CBRN Program Consolidation, Emergency Management Training, Bomb Tech Health

Topics in this issue include shortcomings in plans to consolidate DHS CBRN programs, FBI training with state and local emergency managers, and bomb technician emotional health resources.

Cows in Fukushima Radiation Zone Find New Purpose: Science

The animals are about to be measured for how they’re affected by living in radiation — radioactivity that is 15 times the safe benchmark. For these cows’ pasture sits near Fukushima, a name now synonymous with nuclear disaster. The area was once a haven for agriculture with more than 3,500 cattle and other livestock. Ranchers who refused a government order to kill their cows continue to feed and tend about 200 of them. The herds won’t be used as food; now science is their mission. Seattle Times >>

Turning the Page of History on Chemical Weapons

Horrendous stories emerged from World War I’s battlefields of young men choking to death as their blistered lungs filled with fluid and of soldiers’ bodies covered in painful chemical burns — the tell-tale injuries inflicted by a foul-smelling brownish gas that would creep over the trenches, penetrate through clothing, pollute the ground for many days and, even among survivors, cause cancer and genetic illnesses. Denver Post >>

GAO Finds DHS Plans to Consolidate CBRNE Programs Not Thorough

The Government Accountability Office (GAO) on Monday released a report saying that the Department of Homeland Security’s (DHS) proposed consolidation of its chemical, biological, radiological, nuclear and explosives (CBRNE) programs into a new office lacks a thorough analysis of the benefits and consequences of the reorganization. Defense Daily >>

Soldiers Learn Japanese Decon Despite Language Barriers

U.S. Soldiers participating in Orient Shield 2016 went through the Japanese chemical decontamination process Sept. 14-15 by following the direction of Japan Ground Self-Defense Force members. The Soldiers navigated through and completed several decon stations following the directions of the SDF members without the aid of translators. “The hand and arm signals I got a hang of,” said Pfc. Kemper Baker of the 4th Battalion, 23rd Infantry Regiment, 2nd Stryker Brigade, 2nd Infantry Division. “They were really good at dumbing it down for you, pointing at what they want you to do and where they want you to do it.” Stripes Okinawa >>

New York ‘Bomber’ Faces Five Attempted Murder Charges

A terror suspect detained over the Manhattan and New Jersey bombings faces being charged with five counts of attempted murder. Ahmad Khan Rahami, a naturalized US citizen from Afghanistan who had been described as “armed and dangerous” by the FBI, is in custody after he was injured in a gun battle with police. Sky News >>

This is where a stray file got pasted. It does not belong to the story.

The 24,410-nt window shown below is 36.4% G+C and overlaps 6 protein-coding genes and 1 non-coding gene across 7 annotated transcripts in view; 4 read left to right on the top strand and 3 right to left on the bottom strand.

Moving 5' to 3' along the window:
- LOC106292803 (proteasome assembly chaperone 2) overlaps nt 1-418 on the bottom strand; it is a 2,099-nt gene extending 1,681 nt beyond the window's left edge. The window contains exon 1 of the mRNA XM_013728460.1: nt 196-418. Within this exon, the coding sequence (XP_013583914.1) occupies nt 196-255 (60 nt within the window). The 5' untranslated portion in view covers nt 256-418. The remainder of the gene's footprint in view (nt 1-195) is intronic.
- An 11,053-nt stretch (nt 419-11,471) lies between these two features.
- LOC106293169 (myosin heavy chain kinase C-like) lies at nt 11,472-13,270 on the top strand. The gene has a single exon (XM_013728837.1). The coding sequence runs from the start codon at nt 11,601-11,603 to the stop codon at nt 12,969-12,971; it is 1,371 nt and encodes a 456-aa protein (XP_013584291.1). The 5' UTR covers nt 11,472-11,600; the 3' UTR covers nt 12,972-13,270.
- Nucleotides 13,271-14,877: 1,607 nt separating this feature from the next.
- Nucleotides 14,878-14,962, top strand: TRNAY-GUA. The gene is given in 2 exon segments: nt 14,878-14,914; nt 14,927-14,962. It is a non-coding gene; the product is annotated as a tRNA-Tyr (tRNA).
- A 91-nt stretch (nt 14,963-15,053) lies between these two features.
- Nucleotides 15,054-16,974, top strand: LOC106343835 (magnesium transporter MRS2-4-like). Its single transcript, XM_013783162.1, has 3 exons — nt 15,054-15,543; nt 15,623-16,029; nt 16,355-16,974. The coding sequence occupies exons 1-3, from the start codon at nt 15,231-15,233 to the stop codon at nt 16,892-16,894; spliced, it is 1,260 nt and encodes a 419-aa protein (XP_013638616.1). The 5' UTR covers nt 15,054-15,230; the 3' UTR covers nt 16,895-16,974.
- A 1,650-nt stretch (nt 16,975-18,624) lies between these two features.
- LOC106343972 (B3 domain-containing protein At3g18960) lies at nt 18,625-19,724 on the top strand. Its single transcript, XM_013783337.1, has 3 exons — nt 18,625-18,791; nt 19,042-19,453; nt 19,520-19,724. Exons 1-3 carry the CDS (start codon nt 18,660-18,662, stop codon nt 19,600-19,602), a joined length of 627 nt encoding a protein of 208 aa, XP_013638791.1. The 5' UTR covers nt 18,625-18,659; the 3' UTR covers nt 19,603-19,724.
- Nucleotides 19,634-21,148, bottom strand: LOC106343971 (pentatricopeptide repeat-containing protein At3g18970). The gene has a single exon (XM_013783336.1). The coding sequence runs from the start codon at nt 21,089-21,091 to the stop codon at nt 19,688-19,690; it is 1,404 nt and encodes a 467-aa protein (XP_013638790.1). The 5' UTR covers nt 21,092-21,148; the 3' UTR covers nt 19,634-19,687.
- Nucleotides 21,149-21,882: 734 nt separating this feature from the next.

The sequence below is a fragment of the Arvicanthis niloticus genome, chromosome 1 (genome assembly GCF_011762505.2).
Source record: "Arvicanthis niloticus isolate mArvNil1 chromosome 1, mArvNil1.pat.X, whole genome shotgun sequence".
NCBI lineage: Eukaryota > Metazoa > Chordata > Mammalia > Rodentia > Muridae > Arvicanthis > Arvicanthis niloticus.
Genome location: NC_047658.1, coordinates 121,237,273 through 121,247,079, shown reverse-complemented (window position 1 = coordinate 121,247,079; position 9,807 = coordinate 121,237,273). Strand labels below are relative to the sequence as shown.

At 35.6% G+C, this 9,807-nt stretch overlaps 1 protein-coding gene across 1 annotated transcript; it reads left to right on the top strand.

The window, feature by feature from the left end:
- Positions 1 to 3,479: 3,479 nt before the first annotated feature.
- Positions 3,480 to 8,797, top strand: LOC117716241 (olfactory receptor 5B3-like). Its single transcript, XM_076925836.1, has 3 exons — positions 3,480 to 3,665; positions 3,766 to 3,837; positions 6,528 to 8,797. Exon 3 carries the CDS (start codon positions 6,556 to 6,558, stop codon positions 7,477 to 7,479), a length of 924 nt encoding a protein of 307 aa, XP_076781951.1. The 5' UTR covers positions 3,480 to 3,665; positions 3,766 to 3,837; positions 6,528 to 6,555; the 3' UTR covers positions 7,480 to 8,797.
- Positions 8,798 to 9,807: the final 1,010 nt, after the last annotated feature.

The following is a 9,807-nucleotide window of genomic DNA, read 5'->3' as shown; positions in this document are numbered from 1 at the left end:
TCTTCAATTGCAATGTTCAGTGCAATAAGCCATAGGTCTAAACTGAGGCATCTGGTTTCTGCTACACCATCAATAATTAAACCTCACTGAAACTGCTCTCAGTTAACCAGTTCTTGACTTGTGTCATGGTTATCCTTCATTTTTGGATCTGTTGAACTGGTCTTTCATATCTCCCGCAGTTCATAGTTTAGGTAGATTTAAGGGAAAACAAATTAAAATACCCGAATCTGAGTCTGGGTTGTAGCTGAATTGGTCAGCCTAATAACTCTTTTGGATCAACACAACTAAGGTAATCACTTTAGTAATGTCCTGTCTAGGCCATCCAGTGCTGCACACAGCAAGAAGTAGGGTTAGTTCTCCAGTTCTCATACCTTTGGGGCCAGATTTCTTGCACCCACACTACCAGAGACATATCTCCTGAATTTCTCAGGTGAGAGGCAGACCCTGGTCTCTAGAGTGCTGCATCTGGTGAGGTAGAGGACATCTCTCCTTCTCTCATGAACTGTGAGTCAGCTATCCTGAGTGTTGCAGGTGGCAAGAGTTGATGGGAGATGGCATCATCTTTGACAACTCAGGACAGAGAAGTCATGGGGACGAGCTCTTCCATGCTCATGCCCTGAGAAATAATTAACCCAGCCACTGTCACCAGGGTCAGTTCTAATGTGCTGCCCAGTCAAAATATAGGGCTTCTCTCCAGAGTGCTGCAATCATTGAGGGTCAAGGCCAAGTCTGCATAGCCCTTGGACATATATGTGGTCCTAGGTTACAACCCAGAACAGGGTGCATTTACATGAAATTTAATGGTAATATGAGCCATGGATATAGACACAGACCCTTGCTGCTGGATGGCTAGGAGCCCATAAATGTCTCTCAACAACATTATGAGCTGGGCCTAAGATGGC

Chemical Battalion Moves to Fort Bliss

The Army has been restructuring its chemical battalions, and Fort Bliss is a big beneficiary of this move. The 22nd Chemical, Biological, Radiological and Nuclear Battalion moved to Fort Bliss this summer after spending more than 70 years at Aberdeen Proving Ground, Md. El Paso Times >>

Military Bomb Tech Suicides at Crisis Level

Among the highly skilled and elite ranks of military explosive ordnance disposal technicians — the men and women who have been on the front line of the war on terror since Sept. 11, 2001 — suicide is a growing concern. Since 9/11, 131 EOD technicians have died in combat and another 250 have sustained major physical injuries including lost eyesight, lost limbs, paralysis and major burns, but it is the numbers that aren’t tallied that are now most alarming to Falke and many others. PNJ >>

Blue Ribbon Study Panel on Biodefense Receives 1.3M Grant

The Blue Ribbon Study Panel on Biodefense this week announced it has received a $1.3 million grant from the Open Philanthropy Project. The grant will allow the Study Panel to continue its leadership role in assessing our nation’s biodefense systems, issuing recommendations and advocating for their implementation, and informing policymakers and lawmakers on viable avenues for needed change. Global Biodefense >>

South Korea, US to Simulate Attack on Nuclear Facility

South Korea and the United States will conduct a mock attack on a nuclear facility next month, an official with the South Korean Defense Department told CNN. Though the official said the drills are not aimed particularly at North Korea, the announcement comes less than two weeks after North Korea claimed to have successfully tested a nuclear warhead — its second nuclear test this year and fifth one ever. CNN >>

FBI, Arizona First Responders Team Up to Spot Weapons of Mass Destruction

Valley first responders got together with the FBI in Phoenix Tuesday to talk weapons of mass destruction. The training sessions are designed to familiarize our partners with potential WMD threats that they could come across in their day-to-day work, said Phillip Bates, FBI special agent and W.M.D. coordinator for Arizona. KTAR >>

Arson at Belgian Forensic Lab May Set Back Terrorism Cases

The whole operation took less than 10 minutes. Three people drove a van up to Belgium’s main forensic storehouse at 2 a.m., cut through a perimeter fence, smashed the ground-floor windows, and placed bottles of accelerant inside. The fire they set destroyed much of the nation’s chief forensic laboratory, including its entire cache of hair samples and thousands of other pieces of evidence critical to the prosecution of hundreds of criminal and terrorism suspects. NY Times >>

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EOD Train on F-15E Munitions Emergencies

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